The results for the Music Recommender Turing Test challenge are in!  In this challenge, I posed the question - "Can you tell which music recommendation was generated by a human, and which was generated by a machine?".   Two recommendation lists were generated as the response to the question "If you like Miles Davis, you might like?".   One list was generated by a professional music critic, the other by an algorithm develop here in the labs.  The lists generated were:

Recommendation List A: 

If you like "Miles Davis" you might like:

  1. John Coltrane
  2. Duke Ellington
  3. Thelonious Monk
  4. Charlie Parker
  5. Herbie Hancock
  6. Bill Evans
  7. Charles Mingus
  8. Sonny Rollins
  9. Wayne Shorter
  10. Weather Report

 Recommendation List B: 

If you like "Miles Davis" you might like:

  1. John Coltrane
  2. Weather Report
  3. Herbie Hancock
  4. Wayne Shorter
  5. Charlie Parker
  6. Dave Douglas
  7. Chet Baker
  8. Tony Williams Lifetime
  9. Can
  10. Sly & the Family Stone

 The challenge received 29 responses, of which 19 had direct predictions (the others opined about the quality of the recommendation or the difficulty of the challenge).  Of the 19 predictions, the results were quite skewed, 15 indicated that they thought that list A was created by a human, while 4 thought that list B was created by a human.  Some respondents were quite sure in their predictions: 

"Well, this is too easy...
A = human
B = machine
no doubt in my mind.

Others were less sure:

I bet B is machine generated, although it's a tough one to call

One interesting thing is that although the clear majority thought that list A was created by a human, those that indicated a preference, seemed to prefer list B.  One commenter said  "B has differences that wouldn't show up in a human's list because a human will stick to the genre. That said I think I like B more."

The Results

To summarize:  19 indicate that list A is a human, while 4 indicate that list B is a human.   The actual source of the lists are:

  • List A - a machine - an collaborative filtering system developed in Sun Labs based upon listener data
  • List B - a human - a professional music critic named Dominique.

80% of the respondents got the answer wrong.

BTW, Dominique - the music critic responded to the comments as such: "yes, I am most certainly a robot!  I like the guy who commented about miles' different eras -- one of the hardest parts about recommending based on him is trying to figure out what aspect/period of miles davis people are responding to."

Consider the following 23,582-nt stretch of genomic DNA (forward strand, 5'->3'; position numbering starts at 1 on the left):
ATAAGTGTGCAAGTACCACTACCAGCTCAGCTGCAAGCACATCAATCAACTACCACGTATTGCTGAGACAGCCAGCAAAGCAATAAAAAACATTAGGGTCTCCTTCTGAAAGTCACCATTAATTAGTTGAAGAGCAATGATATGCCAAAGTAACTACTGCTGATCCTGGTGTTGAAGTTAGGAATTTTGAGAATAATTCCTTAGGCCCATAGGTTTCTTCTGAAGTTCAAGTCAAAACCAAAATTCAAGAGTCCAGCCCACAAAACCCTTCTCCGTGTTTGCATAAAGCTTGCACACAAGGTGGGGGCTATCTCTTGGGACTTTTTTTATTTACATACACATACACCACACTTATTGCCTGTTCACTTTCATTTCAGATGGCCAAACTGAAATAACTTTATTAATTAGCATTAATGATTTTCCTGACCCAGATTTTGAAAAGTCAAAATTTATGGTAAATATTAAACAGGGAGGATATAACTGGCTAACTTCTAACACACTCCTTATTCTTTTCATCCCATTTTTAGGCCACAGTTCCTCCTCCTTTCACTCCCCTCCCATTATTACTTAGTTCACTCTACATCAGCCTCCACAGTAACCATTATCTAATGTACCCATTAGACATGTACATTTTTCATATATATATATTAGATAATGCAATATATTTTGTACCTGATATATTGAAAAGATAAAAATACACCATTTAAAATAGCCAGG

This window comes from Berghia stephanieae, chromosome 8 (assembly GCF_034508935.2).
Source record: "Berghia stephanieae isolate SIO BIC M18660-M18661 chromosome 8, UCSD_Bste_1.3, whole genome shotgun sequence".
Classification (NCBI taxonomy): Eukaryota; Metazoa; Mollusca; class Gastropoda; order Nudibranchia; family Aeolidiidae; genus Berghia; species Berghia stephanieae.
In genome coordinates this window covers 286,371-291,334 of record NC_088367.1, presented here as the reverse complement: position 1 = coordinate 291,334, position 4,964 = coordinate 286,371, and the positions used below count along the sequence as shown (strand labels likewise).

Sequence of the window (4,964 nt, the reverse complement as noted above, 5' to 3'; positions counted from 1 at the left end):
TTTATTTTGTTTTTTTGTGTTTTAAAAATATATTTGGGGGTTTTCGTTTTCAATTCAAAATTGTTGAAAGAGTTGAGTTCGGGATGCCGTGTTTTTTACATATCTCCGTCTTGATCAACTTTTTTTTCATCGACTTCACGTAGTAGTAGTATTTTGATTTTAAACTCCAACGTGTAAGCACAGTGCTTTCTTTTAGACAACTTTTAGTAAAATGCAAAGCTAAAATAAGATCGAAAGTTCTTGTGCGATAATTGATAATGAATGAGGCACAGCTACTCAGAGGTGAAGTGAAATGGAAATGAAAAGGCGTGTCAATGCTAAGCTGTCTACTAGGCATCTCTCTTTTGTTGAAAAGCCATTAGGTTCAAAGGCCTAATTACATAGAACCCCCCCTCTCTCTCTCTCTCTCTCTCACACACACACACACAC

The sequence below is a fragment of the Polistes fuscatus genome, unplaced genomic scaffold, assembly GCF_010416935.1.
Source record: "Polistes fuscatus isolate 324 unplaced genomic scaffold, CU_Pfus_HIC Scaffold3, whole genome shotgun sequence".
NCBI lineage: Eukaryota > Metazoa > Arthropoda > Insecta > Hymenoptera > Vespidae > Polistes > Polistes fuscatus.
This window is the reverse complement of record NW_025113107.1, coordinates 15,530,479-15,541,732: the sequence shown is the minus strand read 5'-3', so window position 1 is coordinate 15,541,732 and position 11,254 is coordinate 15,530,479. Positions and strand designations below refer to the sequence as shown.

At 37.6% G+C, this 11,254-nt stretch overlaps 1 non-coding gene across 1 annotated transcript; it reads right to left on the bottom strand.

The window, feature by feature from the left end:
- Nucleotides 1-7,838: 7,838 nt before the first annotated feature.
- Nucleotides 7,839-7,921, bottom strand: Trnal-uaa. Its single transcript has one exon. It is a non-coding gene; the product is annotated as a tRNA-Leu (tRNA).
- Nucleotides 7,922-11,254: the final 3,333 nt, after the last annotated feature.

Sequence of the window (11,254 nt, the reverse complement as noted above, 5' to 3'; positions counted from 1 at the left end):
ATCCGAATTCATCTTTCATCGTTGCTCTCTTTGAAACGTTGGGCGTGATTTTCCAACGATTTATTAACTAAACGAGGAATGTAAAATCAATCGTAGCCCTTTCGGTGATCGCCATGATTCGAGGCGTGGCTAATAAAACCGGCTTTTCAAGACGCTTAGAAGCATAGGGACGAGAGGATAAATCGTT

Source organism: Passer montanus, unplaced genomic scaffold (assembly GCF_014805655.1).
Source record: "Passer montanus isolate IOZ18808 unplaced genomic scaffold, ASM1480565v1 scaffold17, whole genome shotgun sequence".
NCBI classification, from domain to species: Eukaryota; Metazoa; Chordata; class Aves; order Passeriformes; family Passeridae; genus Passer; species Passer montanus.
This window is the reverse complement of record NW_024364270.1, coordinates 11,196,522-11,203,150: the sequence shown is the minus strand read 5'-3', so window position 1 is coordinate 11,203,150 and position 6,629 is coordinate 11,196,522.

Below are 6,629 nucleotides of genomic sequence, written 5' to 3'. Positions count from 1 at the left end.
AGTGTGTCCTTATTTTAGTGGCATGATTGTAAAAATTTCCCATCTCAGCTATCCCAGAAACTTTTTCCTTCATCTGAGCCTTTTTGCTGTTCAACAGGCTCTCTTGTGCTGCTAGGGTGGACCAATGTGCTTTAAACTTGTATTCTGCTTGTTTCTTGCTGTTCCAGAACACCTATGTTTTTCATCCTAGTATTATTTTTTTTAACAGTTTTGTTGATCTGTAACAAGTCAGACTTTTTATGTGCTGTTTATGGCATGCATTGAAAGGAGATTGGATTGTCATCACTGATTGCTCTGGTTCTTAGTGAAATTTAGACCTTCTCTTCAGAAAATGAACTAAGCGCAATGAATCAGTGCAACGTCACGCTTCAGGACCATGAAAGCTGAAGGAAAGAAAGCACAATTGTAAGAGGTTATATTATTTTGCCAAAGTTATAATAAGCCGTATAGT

This was a really fun exercise for me. The resulting dialog provided many insights into what it takes to make a good recommendation.  And I find the results to be quite surprising, that a rather traditional recommendation algorithm can mimic a human enough to convince a significant majority that it is not a machine.  Perhaps this bodes well for machine recommendation.  (Of course this experiment is too small and too casual to draw any long term conclusions).

And the Winner is ...

Of the 4 correct answers, I selected one at random to receive my extra copy of "Net Blogs and Rock 'N' Roll".  The winner could have been David Jennings (the author of the book), which would have been an interesting twist, but the coin wavered and sent the winning book to JuniorBonner.  Congrats Junior.



first time I've won anything for ages
thanks a lot

Posted by juniorbonner on October 06, 2007 at 08:34 AM EDT #

Phew, close shave! I've seen about <a href="">as much of that book</a> as I can tolerate...<wink>

I seem to remember I said my answer was a guess. Now that I see it was right, I realise that it was a matter of tacit subconscious inner wisdom.

But to be semi-serious for a moment, Paul, your post doesn't make explicit the obvious conclusion that you at Sun have devised a computer that passes the Turing Test. When can we expect the press releases, the Nobel prizes and all that follows from that?

Posted by David Jennings on October 06, 2007 at 11:05 AM EDT #

Very fun. I think it is interesting that "those that indicated a preference, seemed to prefer list B"... does that mean that there is something innate about a "Human" recommendation that bubbles under the surface and speaks to us more clearly?

Liking the performers in 'List A' better and welcoming our robot overlords,

Posted by Zac on October 06, 2007 at 04:29 PM EDT #

I think it is awesome that list B (the human list) had Can in it. That's what convinced me that B was human. Hardly anyone knows about Can, so a traditional recommendation engine wouldn't see it.

I think the problem with most recommendation engines is that they don't capture passion. A good recommendation should be someone you don't already know about, otherwise, what's the point? Since most recommendation engines are based primarily on popularity, they will usually only tell you about things you are more likely to already know about. The advantage of humans is that they will tell you obscure bands that they are passionate about, that deserve more recognition -- or at least a good listen.

Posted by Wm on November 01, 2007 at 02:23 PM EDT #

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